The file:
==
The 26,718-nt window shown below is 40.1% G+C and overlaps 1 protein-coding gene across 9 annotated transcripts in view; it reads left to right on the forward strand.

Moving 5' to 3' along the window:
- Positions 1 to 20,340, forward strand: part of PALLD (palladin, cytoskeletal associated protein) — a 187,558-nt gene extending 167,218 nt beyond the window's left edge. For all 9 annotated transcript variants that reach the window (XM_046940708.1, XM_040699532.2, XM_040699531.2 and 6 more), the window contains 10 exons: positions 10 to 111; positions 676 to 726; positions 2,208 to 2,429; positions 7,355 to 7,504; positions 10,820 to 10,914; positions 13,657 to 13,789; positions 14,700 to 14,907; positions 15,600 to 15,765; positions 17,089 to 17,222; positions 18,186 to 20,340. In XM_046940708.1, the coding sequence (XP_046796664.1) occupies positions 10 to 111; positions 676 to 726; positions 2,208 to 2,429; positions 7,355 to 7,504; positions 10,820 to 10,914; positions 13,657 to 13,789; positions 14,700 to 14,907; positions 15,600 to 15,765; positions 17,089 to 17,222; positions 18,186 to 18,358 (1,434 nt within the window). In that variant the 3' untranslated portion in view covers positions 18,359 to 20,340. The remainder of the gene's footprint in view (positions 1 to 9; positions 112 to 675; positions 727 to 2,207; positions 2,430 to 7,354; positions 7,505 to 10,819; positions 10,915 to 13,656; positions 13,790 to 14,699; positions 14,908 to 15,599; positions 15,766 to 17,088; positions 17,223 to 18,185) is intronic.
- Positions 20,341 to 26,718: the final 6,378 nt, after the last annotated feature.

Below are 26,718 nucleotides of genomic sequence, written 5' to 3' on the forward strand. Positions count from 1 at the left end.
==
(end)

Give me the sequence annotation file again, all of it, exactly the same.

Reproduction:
The 26,718-nt window shown below is 40.1% G+C and overlaps 1 protein-coding gene across 9 annotated transcripts in view; it reads left to right on the forward strand.

Moving 5' to 3' along the window:
- Positions 1 to 20,340, forward strand: part of PALLD (palladin, cytoskeletal associated protein) — a 187,558-nt gene extending 167,218 nt beyond the window's left edge. For all 9 annotated transcript variants that reach the window (XM_046940708.1, XM_040699532.2, XM_040699531.2 and 6 more), the window contains 10 exons: positions 10 to 111; positions 676 to 726; positions 2,208 to 2,429; positions 7,355 to 7,504; positions 10,820 to 10,914; positions 13,657 to 13,789; positions 14,700 to 14,907; positions 15,600 to 15,765; positions 17,089 to 17,222; positions 18,186 to 20,340. In XM_046940708.1, the coding sequence (XP_046796664.1) occupies positions 10 to 111; positions 676 to 726; positions 2,208 to 2,429; positions 7,355 to 7,504; positions 10,820 to 10,914; positions 13,657 to 13,789; positions 14,700 to 14,907; positions 15,600 to 15,765; positions 17,089 to 17,222; positions 18,186 to 18,358 (1,434 nt within the window). In that variant the 3' untranslated portion in view covers positions 18,359 to 20,340. The remainder of the gene's footprint in view (positions 1 to 9; positions 112 to 675; positions 727 to 2,207; positions 2,430 to 7,354; positions 7,505 to 10,819; positions 10,915 to 13,656; positions 13,790 to 14,699; positions 14,908 to 15,599; positions 15,766 to 17,088; positions 17,223 to 18,185) is intronic.
- Positions 20,341 to 26,718: the final 6,378 nt, after the last annotated feature.

Below are 26,718 nucleotides of genomic sequence, written 5' to 3' on the forward strand. Positions count from 1 at the left end.